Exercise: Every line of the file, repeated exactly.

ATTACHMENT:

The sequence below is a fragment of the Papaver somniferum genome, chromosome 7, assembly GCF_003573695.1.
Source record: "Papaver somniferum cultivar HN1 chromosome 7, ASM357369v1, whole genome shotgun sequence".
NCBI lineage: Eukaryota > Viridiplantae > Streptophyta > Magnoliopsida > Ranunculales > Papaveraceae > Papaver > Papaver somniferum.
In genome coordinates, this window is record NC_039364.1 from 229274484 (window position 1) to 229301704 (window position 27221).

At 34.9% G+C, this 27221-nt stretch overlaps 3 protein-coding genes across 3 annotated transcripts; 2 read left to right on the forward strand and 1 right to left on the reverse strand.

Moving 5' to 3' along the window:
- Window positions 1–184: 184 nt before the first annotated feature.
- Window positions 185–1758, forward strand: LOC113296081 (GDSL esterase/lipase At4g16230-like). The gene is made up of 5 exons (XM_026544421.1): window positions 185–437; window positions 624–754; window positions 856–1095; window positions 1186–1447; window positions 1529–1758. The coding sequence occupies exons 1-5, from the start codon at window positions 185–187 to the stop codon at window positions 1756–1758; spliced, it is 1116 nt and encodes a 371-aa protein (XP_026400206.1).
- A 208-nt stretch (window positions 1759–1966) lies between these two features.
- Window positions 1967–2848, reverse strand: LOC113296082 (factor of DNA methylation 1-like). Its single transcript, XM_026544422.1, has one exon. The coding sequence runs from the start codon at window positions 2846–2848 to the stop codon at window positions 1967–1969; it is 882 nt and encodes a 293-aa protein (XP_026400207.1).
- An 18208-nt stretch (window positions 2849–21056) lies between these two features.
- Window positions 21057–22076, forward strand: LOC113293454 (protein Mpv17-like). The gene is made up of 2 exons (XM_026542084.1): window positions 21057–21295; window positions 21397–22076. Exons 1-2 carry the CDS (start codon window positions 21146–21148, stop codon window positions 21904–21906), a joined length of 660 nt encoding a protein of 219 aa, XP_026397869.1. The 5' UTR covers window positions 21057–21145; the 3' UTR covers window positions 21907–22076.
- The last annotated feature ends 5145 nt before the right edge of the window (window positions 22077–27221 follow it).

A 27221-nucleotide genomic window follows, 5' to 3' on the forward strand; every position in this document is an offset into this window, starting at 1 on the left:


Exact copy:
The sequence below is a fragment of the Papaver somniferum genome, chromosome 7, assembly GCF_003573695.1.
Source record: "Papaver somniferum cultivar HN1 chromosome 7, ASM357369v1, whole genome shotgun sequence".
NCBI lineage: Eukaryota > Viridiplantae > Streptophyta > Magnoliopsida > Ranunculales > Papaveraceae > Papaver > Papaver somniferum.
In genome coordinates, this window is record NC_039364.1 from 229274484 (window position 1) to 229301704 (window position 27221).

At 34.9% G+C, this 27221-nt stretch overlaps 3 protein-coding genes across 3 annotated transcripts; 2 read left to right on the forward strand and 1 right to left on the reverse strand.

Moving 5' to 3' along the window:
- Window positions 1–184: 184 nt before the first annotated feature.
- Window positions 185–1758, forward strand: LOC113296081 (GDSL esterase/lipase At4g16230-like). The gene is made up of 5 exons (XM_026544421.1): window positions 185–437; window positions 624–754; window positions 856–1095; window positions 1186–1447; window positions 1529–1758. The coding sequence occupies exons 1-5, from the start codon at window positions 185–187 to the stop codon at window positions 1756–1758; spliced, it is 1116 nt and encodes a 371-aa protein (XP_026400206.1).
- A 208-nt stretch (window positions 1759–1966) lies between these two features.
- Window positions 1967–2848, reverse strand: LOC113296082 (factor of DNA methylation 1-like). Its single transcript, XM_026544422.1, has one exon. The coding sequence runs from the start codon at window positions 2846–2848 to the stop codon at window positions 1967–1969; it is 882 nt and encodes a 293-aa protein (XP_026400207.1).
- An 18208-nt stretch (window positions 2849–21056) lies between these two features.
- Window positions 21057–22076, forward strand: LOC113293454 (protein Mpv17-like). The gene is made up of 2 exons (XM_026542084.1): window positions 21057–21295; window positions 21397–22076. Exons 1-2 carry the CDS (start codon window positions 21146–21148, stop codon window positions 21904–21906), a joined length of 660 nt encoding a protein of 219 aa, XP_026397869.1. The 5' UTR covers window positions 21057–21145; the 3' UTR covers window positions 21907–22076.
- The last annotated feature ends 5145 nt before the right edge of the window (window positions 22077–27221 follow it).

A 27221-nucleotide genomic window follows, 5' to 3' on the forward strand; every position in this document is an offset into this window, starting at 1 on the left: